Historic Routt County is working to restore the historic Foidel Canyon Schoolhouse near Twentymile Mine. Built in 1926, the schoolhouse was closed in the early 1960s after schools in Routt County were consolidated.

Meg Tully/Courtesy

Historic Routt County is working to restore the historic Foidel Canyon Schoolhouse near Twentymile Mine. Built in 1926, the schoolhouse was closed in the early 1960s after schools in Routt County were consolidated.

Historic Routt County starts to restore Foidel Canyon Schoolhouse

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Meg Tully/Courtesy

Joe Tully slides in a foundation stone underneath a coal shed Saturday at the Foidel Canyon Schoolhouse as Jerry Nettleton, Chuck Keating, Jim Heckbert and Scott Kemp help raise the structure. Historic Routt County worked with volunteers Saturday to renovate the historic schoolhouse that closed in the early 1960s.

— Enthusiasm never fades from Linda Long’s voice when she talks about a building that for decades has stood empty near a coal mine west of Steamboat, a building mostly remembered in the pages of old, dusty newspapers and in family anecdotes.

The white paint on the wooden walls of the Foidel Canyon Schoolhouse started to peel off years ago, and its foundation continues to sag and flood with rainwater. Once in a while, a tour bus from Oak Creek’s Tracks and Trails Museum will drive by.

But the historic building still looks about the same as it did when it closed its doors and dismissed students for the last time in the early 1960s, Long said Sunday.

Four years ago, the longtime South Routt resident asked for a bucket of paint and some windows to make sure the schoolhouse didn’t fade further into the landscape.

Long got more than she asked for Saturday when 20 volunteers armed with weed whackers and fresh plates of glass arrived at the historic building to give it new life before winter.

“It’s a historical landmark that has been there for a lot of people,” Long said. “You don’t want to see a building and a story like this disappear.”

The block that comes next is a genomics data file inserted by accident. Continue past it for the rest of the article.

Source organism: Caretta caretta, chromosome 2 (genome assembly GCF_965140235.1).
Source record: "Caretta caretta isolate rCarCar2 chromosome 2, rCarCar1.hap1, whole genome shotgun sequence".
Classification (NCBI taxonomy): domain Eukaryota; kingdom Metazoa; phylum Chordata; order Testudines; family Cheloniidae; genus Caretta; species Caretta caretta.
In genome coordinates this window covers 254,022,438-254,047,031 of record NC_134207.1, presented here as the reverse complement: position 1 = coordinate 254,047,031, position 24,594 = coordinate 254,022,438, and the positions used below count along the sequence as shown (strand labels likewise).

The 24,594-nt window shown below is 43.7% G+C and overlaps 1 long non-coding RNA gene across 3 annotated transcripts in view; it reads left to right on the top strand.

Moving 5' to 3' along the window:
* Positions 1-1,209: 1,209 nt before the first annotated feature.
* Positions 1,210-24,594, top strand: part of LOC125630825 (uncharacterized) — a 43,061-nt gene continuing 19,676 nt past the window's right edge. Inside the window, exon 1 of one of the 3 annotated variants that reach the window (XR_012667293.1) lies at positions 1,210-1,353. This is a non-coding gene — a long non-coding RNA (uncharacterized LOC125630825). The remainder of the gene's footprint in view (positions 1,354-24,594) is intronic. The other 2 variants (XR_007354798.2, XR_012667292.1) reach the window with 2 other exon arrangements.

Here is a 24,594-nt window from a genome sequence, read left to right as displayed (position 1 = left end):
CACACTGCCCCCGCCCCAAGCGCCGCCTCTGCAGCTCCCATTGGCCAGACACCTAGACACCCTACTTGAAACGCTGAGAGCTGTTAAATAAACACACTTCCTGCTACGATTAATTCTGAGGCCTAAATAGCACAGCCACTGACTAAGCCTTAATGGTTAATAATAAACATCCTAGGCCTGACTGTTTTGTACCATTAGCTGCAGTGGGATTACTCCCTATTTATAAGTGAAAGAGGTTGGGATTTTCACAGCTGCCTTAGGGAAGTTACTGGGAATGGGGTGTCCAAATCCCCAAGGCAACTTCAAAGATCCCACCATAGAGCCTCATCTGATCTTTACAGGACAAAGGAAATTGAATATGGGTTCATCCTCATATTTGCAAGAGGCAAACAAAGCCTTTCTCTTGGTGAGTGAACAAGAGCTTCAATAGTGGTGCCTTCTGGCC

Historic Routt County, which just completed restoration of Steamboat’s Yock Cabin with the help of Rocky Mountain Youth Corps, is taking on the restoration of the Foidel Canyon Schoolhouse as its next major renovation project.

Historic Routt County Executive Director Meg Tully said Sunday that the schoolhouse’s restoration will cost $55,000 with funding being provided by Peabody Energy, which owns the land that the schoolhouse sits on near Twentymile Mine, as well as Yampa Valley Community Foundation and other grant sources still being sought.

Tully, Long and the other volunteers on Saturday repaired several of the schoolhouse’s windows, improved drainage around its foundation and cleaned out its interior as they completed the first phase of the restoration efforts that will continue in summer 2012.

“You might think this is just a rural, old schoolhouse with no importance,” Tully said. “But it was a hub between South Routt, West Routt and Steamboat Springs. Even today, it helps to tell a story of all of Routt County.”

And it’s a story Long knows well.

“My husband’s grandfather helped to build that school in 1926,” Long said, adding that it served several early homesteading families in Routt County. “It’s really important we keep it alive and well not just for our families that have ties there, but for the whole community, as well.”

Long and Tully said the building serves as a reminder of Routt County’s heritage that includes strong ties to agriculture and mining as well as rural schoolhouses like Foidel Canyon that were necessary to educate students before bus routes allowed them to attend larger schools in Steamboat, Hayden and Oak Creek.

Many of the rural schoolhouses closed after schools in Routt County were consolidated in the late 1950s, Long said.

As a longtime South Routt School Board member and educator, she said the Foidel Canyon restoration project is something she’s worked for years to make a reality.

“The school bell went missing years ago, but everything else is the same,” Long said after she helped button up the site’s schoolhouse, teacherage and coal shed for winter.

She said before the old bell on top of the building stopped dismissing about 20 children of all ages from classes each day, the schoolhouse also hosted traveling pastors, farmers union meetings and nurses who made bandages and supplies for the Red Cross during the height of World War II.

“It’s really important we keep this building alive,” Long said. “Just like everything else, it needs some tender, loving care.”

To reach Scott Franz, call 970-871-4210 or email scottfranz@SteamboatToday.com

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